Can we have an overview of what you have done since you took over the management of Arik Air?
When we started on the 9th of February, we looked at what was on the ground at Arik. What we met was quite interesting. For an airline that has about 30 aircraft in its book, only about 10 were functional. If you look at that alone, that tells you there is a problem in the system. So, one would say that AMCON’s intervention was very timely. That is because if you look at some of the things that were on the ground, you can easily deduce that the company would have folded up in a couple of weeks, or maybe months. There were no spare parts in the store to support the operations and you could see attrition in terms of aircraft fleets. There were huge bills left unpaid when we came on board which we had to address in order to rebuild confidence.
This business is mainly driven by credit and trust. Once you try to breach that trust, then you lose all those credit facilities. Arik had reached that stage where a lot of creditors were refusing to do business with it. Now, lots of flights were delayed and customer confidence was very low. It was totally unreliable at that stage. Also, by the time we started looking at the financial records, in addition to what AMCON was being owed, we noticed that they were also exposed to third-party creditors. Based on that, KPMG was called in to carry out a thorough audit of Arik’s books and that process is on-going. More revelations keep coming up daily. So, the closure of that audit is something we are looking forward to, so that it would give us a true position of where the company is and also enable the government to decide on what to do. What we have done in the past two months was to take charge of operations. Our strategy was quite simple: When you have a company that is in distress like this, what you want to do firstly is to try to regain control. You slow things down deliberately because this is an industry where safety is very critical.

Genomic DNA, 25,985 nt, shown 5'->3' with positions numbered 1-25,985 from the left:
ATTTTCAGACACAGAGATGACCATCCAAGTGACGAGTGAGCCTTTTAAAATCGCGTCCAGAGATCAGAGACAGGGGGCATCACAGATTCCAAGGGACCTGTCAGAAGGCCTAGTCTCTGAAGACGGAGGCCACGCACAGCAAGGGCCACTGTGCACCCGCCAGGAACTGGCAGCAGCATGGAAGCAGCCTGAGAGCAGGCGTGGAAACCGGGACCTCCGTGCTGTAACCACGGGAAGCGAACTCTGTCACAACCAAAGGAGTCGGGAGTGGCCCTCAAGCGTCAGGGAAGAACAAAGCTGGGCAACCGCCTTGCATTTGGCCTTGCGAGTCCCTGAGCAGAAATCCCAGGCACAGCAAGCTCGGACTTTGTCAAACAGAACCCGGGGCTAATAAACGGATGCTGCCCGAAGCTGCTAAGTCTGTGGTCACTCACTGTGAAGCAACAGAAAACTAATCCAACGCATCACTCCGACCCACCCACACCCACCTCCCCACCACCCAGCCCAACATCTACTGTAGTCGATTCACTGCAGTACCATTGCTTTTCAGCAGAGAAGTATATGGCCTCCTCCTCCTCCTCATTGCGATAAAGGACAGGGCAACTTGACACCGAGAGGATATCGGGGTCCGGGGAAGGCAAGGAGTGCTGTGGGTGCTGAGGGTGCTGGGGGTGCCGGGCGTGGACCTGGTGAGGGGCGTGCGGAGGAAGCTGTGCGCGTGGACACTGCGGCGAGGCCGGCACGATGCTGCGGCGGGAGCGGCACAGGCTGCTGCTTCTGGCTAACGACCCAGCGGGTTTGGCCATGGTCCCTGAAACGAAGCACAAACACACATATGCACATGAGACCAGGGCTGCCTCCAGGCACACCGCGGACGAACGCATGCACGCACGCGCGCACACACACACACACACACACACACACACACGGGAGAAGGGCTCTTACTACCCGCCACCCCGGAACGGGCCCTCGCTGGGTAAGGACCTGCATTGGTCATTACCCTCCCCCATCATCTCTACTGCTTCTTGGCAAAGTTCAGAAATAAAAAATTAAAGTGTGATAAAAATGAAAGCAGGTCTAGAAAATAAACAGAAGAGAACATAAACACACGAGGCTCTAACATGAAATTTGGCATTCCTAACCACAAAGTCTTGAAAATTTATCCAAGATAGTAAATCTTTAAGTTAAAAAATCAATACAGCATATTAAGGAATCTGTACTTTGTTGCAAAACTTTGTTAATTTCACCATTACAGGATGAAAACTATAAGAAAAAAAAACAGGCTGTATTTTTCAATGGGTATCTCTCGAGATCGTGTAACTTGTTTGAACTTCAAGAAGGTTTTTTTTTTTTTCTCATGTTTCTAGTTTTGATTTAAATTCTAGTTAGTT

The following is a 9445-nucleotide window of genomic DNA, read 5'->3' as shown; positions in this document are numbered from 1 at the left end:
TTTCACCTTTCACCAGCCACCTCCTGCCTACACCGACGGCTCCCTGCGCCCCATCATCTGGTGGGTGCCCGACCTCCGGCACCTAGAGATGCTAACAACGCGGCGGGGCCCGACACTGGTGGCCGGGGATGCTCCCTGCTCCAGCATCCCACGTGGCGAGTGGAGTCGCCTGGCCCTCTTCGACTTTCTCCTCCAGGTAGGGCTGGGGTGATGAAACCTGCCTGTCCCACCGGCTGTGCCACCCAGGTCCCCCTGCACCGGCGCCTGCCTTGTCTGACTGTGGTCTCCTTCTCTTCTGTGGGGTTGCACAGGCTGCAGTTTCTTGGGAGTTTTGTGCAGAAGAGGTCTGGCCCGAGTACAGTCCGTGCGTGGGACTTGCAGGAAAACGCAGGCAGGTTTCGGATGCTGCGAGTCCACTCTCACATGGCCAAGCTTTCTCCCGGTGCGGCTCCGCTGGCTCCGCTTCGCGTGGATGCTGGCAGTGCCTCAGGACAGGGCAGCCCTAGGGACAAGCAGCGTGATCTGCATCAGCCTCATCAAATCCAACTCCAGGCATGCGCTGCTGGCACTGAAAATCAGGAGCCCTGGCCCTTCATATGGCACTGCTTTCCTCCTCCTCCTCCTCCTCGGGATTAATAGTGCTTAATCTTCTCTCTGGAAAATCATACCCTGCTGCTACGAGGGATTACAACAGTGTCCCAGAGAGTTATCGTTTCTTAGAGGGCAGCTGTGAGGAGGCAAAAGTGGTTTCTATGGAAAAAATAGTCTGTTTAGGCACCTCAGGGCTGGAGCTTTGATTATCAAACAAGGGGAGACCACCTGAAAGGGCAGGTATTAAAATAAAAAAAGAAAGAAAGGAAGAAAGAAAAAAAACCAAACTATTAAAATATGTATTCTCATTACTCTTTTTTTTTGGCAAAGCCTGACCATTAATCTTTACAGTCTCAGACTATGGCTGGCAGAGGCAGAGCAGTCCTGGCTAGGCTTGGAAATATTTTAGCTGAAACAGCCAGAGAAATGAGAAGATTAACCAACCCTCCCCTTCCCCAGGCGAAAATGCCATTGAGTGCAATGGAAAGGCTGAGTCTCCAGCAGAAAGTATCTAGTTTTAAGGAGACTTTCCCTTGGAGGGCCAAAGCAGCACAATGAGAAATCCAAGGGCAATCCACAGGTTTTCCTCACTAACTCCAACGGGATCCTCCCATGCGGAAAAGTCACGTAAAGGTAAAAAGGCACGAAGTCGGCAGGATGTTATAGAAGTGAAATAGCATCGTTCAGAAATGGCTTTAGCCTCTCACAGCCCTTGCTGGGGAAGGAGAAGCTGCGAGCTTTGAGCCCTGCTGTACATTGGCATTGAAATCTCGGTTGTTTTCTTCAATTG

International flights were suspended and also the number of airplanes used reduced. That was because if you don’t have spare parts in the store, there is no way you are going to support your operations. So, we had to go back and plan to slowly bring the airline out of its bad situation. That has taken us quite a while to achieve because the processes in the industry are well regulated. A lot of people think that in three or four months, you can turn around an airline. Everything is well guided because you have to make sure all the parts of the business are in order. Everything is done systematically and AMCON has supported us very well. We have been able to source spare parts and as I speak we have spare parts arriving on a daily basis. As of today, we operate a fleet of about eight aircraft, but by mid-May, we would have 14 airplanes in service and we are going to maintain that number for a while. You also don’t want to grow the operations so rapidly because it has its own setback. Don’t forget also that quite a lot of the airplanes that we met on the ground had been cannibalised. That is, what they were doing was to take spare parts from those airplanes in the past to try to keep the few flying planes operational. When you do that, you are actually degrading the status of all the airplanes and the cost of bringing an airplane that has been cannibalised back to service is so enormous. So, in a nutshell, we have managed to stabilise operations and the unpaid staff have been paid. Our passenger number has gone up considerably. We recently lifted over 3,000 passengers a day. But decision has to be made on how to proceed in the future.